Date of Degree

9-2018

Document Type

Dissertation

Degree Name

Ph.D.

Program

Psychology

Advisor

Deidre M. Anglin

Advisor

Regina Miranda

Committee Members

Eric Fertuck

Elizabeth Jeglic

Denise Hien

Subject Categories

Clinical Psychology | Community Health and Preventive Medicine | Environmental Public Health | Multicultural Psychology | Psychological Phenomena and Processes

Keywords

Racial/ethnic Discrimination, Suicidal Ideation, Suicidal Behavior, Emerging Adults, Racial/ethnic Minority

Abstract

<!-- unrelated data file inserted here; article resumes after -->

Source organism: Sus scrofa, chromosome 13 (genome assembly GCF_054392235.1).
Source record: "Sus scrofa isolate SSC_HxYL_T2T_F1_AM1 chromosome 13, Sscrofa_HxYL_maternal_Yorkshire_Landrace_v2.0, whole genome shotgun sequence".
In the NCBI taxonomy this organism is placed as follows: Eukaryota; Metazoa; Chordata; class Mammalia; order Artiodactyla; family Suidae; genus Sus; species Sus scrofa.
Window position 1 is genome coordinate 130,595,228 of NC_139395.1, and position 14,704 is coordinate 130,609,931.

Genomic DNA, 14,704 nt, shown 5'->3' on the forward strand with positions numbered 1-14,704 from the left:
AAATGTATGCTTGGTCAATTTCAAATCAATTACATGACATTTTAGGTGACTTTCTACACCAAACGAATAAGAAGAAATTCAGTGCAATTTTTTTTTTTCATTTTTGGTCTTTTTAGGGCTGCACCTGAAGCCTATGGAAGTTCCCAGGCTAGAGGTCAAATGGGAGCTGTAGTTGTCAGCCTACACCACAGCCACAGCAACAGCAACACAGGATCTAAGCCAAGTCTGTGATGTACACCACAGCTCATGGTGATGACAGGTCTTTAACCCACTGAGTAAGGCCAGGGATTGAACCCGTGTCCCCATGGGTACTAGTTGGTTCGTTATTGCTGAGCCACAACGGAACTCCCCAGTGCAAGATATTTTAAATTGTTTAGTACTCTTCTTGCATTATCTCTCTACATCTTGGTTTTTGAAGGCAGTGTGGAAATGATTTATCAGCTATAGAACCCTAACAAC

The evidence demonstrating that experiences of racial/ethnic discrimination is detrimental to the mental health of racial/ethnic minority youth is unequivocal. What remains unclear, however, is whether racial/ethnic discrimination increases vulnerability for suicidal thoughts and behaviors in particular, and if so, what are the underlying mechanisms to explain this relation. Drawing upon the Race-based Traumatic Stress Theory (Carter, 2007), which suggests that some individuals may experience racial/ethnic discrimination as a traumatic stressor, and thus, eliciting a traumatic stress response, the present study examined posttraumatic stress reactions (i.e., posttraumatic stress, depression, dissociation, stress sensitivity) as mediators in the relation between racial/ethnic discrimination and suicidal thoughts and behaviors among emerging adults, and whether this relation was modified by sex and race/ethnicity. Findings suggest that posttraumatic stress and depression mediate the relation between racial/ethnic discrimination stress and suicidal ideation among racial/ethnic minority emerging adults, particularly females. Additionally, increased frequency in racial/ethnic discrimination was associated with increases in suicide attempts to the degree that it increased dissociation, stress sensitivity depression, and suicidal ideation. The findings indicate that racial/ethnic discrimination may increase risk for suicidal thoughts and behaviors among racial/ethnic minority emerging adults to the degree that it elicits traumatic stress reactions, and this may vary across race/ethnicity and sex. Racial/ethnic discrimination experiences should be accounted for when assessing and treating racial/ethnic minority youth at risk for suicide.

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